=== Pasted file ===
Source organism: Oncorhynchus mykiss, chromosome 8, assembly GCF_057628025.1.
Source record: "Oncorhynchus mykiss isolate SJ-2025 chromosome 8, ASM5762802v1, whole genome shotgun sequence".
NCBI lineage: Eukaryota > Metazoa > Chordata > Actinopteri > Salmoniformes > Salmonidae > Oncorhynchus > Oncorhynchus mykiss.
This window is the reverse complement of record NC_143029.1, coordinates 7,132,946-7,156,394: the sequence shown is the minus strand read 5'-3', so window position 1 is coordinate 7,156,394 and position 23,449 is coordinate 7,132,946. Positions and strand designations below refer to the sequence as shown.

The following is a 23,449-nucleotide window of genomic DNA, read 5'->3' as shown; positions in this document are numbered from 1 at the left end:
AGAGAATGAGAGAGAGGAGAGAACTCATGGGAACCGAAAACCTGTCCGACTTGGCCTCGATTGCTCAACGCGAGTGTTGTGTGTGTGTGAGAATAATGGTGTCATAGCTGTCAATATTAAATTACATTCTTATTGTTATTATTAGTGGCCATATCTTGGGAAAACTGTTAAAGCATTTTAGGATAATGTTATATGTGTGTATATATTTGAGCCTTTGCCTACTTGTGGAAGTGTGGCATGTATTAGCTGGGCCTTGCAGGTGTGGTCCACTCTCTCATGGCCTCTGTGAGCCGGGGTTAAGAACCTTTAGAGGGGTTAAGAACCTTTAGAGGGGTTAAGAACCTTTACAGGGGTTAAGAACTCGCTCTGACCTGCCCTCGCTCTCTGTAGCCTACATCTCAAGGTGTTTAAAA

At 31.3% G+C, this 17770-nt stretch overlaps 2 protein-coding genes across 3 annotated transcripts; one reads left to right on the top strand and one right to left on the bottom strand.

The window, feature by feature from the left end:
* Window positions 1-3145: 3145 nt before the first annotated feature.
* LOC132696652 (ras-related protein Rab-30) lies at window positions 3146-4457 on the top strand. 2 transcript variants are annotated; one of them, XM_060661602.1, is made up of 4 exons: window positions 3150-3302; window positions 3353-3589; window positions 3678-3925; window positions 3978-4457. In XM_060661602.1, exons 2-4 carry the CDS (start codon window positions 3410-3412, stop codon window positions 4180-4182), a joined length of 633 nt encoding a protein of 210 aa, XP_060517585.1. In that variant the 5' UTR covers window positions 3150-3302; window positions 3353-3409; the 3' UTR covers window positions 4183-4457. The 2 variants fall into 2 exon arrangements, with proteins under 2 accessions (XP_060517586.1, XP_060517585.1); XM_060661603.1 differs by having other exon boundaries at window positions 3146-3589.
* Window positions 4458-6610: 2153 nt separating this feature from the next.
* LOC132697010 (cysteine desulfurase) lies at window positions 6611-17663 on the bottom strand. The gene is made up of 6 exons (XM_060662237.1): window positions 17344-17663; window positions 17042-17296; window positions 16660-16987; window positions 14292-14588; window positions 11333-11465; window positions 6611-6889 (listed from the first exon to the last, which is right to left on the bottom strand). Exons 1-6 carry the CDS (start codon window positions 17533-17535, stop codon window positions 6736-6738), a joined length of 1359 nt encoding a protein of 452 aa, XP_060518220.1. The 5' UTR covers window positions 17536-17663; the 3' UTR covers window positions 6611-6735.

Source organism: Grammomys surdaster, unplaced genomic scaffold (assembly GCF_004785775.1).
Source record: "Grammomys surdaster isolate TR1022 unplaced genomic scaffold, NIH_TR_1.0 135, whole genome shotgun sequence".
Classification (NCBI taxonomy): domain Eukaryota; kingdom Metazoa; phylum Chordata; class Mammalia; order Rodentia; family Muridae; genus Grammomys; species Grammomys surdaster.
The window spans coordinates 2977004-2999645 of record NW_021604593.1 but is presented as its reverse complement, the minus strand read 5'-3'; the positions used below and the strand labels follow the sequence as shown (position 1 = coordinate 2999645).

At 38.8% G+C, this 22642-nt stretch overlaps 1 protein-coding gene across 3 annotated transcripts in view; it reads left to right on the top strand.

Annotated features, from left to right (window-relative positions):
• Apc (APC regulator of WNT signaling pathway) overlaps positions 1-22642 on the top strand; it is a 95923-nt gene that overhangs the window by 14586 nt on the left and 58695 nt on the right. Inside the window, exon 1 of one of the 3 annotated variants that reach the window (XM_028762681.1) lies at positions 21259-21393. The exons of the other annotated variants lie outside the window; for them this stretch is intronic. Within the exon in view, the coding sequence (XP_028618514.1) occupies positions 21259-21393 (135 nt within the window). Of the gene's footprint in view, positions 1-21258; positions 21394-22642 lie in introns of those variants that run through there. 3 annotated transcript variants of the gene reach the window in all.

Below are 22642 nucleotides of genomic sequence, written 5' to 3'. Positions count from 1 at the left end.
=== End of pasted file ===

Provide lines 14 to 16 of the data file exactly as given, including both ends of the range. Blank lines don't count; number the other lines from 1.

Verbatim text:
Source record: "Grammomys surdaster isolate TR1022 unplaced genomic scaffold, NIH_TR_1.0 135, whole genome shotgun sequence".
Classification (NCBI taxonomy): domain Eukaryota; kingdom Metazoa; phylum Chordata; class Mammalia; order Rodentia; family Muridae; genus Grammomys; species Grammomys surdaster.
The window spans coordinates 2977004-2999645 of record NW_021604593.1 but is presented as its reverse complement, the minus strand read 5'-3'; the positions used below and the strand labels follow the sequence as shown (position 1 = coordinate 2999645).